June Reads

June has been a emotionally demanding month and I’ve answered my thirst for respite and education through reading more than ever, even as the initial weeks made it difficult for me to focus. For this month, I mixed Pride and Black-authored reads, with a few other entries in-between. Though I didn’t cover as much groundContinue reading “June Reads”

Review: Tomorrow Will Be Different by Sarah McBride

No, I was mad at society. Andy had the courage to come out to a hateful world at a relatively young age. He was supposed to live three-quarters of his life as his authentic self. Instead, because cancer cut his life short, he had less than a quarter. Some people have even less time than that.Continue reading “Review: Tomorrow Will Be Different by Sarah McBride”

Review: Under the Udala Trees by Chinelo Okparanta

It was then that I made the realization: Chidinma and I were both choking under the weight of something larger than us, something heavy and weighty, the weight of tradition and superstition and of all our legends. – Under the Udala Trees Summary and Thoughts Inspired by Nigeria’s folktales and its war, Under the UdalaContinue reading “Review: Under the Udala Trees by Chinelo Okparanta”

Review: Wayward Lives: Beautiful Experiments by Saidiya Hartman

Wayward, related to the family of words: errant, fugitive, recalcitrant, anarchic, willful, reckless, troublesome, riotous, tumultuous, rebellious and wild. To inhabit the world in ways inimical to those deemed proper and respectable, to be deeply aware of the gulf between where you stayed and how you might live. Waywardness: the avid longing for a worldContinue reading “Review: Wayward Lives: Beautiful Experiments by Saidiya Hartman”

Review: Mean by Myriam Gurba

A possessive part of me wants to hoard this story. I want to chipmunk or squirrel away the memory of this event, place it in a tree trunk with the memories of all the other rapes, attempted rapes, and gropes, memories that will never be released or consumed. When a man asks, “What did heContinue reading “Review: Mean by Myriam Gurba”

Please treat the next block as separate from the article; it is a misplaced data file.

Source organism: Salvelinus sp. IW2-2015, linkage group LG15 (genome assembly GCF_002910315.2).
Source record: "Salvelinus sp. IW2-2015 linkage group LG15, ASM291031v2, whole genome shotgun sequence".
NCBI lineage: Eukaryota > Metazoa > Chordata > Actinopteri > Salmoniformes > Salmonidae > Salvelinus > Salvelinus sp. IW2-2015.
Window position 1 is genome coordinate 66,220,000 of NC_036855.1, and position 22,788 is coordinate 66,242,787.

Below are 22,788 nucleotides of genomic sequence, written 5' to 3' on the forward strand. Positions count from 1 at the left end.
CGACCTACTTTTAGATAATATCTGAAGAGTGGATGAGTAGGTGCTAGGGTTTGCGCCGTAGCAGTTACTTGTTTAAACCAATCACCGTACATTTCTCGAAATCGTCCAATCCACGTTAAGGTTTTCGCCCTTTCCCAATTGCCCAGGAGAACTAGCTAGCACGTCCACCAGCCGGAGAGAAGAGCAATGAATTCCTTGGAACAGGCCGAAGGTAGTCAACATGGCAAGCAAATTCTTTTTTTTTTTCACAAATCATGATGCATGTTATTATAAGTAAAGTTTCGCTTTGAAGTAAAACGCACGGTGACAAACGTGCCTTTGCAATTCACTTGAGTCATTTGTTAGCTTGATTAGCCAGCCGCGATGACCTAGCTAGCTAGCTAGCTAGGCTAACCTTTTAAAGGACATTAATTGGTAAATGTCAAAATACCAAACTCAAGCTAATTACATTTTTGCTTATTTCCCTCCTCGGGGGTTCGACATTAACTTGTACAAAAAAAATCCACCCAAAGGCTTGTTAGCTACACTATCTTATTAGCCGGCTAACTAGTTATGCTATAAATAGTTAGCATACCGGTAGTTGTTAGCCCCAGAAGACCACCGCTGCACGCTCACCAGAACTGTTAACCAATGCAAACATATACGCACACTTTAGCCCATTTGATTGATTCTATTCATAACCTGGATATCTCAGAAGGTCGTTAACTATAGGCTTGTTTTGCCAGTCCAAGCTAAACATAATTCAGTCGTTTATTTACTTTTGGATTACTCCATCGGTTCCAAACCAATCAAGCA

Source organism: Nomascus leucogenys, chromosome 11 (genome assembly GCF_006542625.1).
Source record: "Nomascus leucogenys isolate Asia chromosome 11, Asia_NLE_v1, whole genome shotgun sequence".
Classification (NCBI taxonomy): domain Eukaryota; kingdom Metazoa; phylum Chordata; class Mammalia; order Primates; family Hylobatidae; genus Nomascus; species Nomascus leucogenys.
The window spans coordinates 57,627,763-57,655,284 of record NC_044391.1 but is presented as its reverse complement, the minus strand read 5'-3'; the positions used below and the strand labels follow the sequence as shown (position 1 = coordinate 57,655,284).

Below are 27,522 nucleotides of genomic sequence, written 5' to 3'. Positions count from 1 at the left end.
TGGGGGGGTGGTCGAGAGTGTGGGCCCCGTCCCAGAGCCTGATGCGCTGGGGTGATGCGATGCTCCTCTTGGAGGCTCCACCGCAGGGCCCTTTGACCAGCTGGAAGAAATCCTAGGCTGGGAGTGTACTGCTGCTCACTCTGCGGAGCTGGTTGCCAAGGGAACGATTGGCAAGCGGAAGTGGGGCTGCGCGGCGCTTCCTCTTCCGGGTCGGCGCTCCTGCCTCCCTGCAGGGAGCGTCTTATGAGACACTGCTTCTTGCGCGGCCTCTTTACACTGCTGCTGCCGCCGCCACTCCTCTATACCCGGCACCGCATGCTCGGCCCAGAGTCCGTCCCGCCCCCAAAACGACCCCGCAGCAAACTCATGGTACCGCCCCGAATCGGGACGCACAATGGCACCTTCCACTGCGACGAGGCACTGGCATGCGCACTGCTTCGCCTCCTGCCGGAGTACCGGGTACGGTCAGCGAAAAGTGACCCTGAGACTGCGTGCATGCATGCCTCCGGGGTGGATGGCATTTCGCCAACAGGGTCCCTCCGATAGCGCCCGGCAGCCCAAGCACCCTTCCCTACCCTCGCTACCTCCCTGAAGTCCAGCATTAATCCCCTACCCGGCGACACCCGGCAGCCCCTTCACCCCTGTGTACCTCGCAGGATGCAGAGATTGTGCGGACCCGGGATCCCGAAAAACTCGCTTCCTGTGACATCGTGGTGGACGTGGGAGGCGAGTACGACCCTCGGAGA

May Reads

For Asian Readathon and AAPI heritage month I read a diverse selection of stories, alongside some other pieces in-between selections. In total I read about 18 books (one being the next installment of Yona of the Dawn, which I did not include here), all of which provided a plethora of unique narratives, even if IContinue reading “May Reads”

Review: How to Write an Autobiographical Novel by Alexander Chee

When I am gripped with despair, when I think I might stop, I speak to my dead. Tell them a story. What am I doing with this life? They hold me accountable. I let them make me bolder or more modest or louder or more moving, but I ask them to listen, and then write.Continue reading “Review: How to Write an Autobiographical Novel by Alexander Chee”

April Reads

It’s been a weird month – but reading has definitely provided some much needed stability for me. Also . . . ya’ll . . . I thought it was Asian American and Pacific Islander Heritage Month (but that’s NEXT month, which make sense, since that’s when Asian Readathon starts) so I’ve also started reading inContinue reading “April Reads”

March Reads

March flew by – and with it, Women’s History month. Fulfilling WeirdZeal’s bingo chart (shown below) with the listed reads was a treat and I’m glad to have read so many diverse works. Though we’re in the midst of scary times, I’m hoping to read more in these upcoming months now driven by the themes,Continue reading “March Reads”

February Reads

February was a busy month for me, with a final reading total of eight books. With this being Black History month as well as the month of Valentine’s day, I tried to incorporate some of these themes into my reading list and look forward to all the great finds I’ll have in March. All photosContinue reading “February Reads”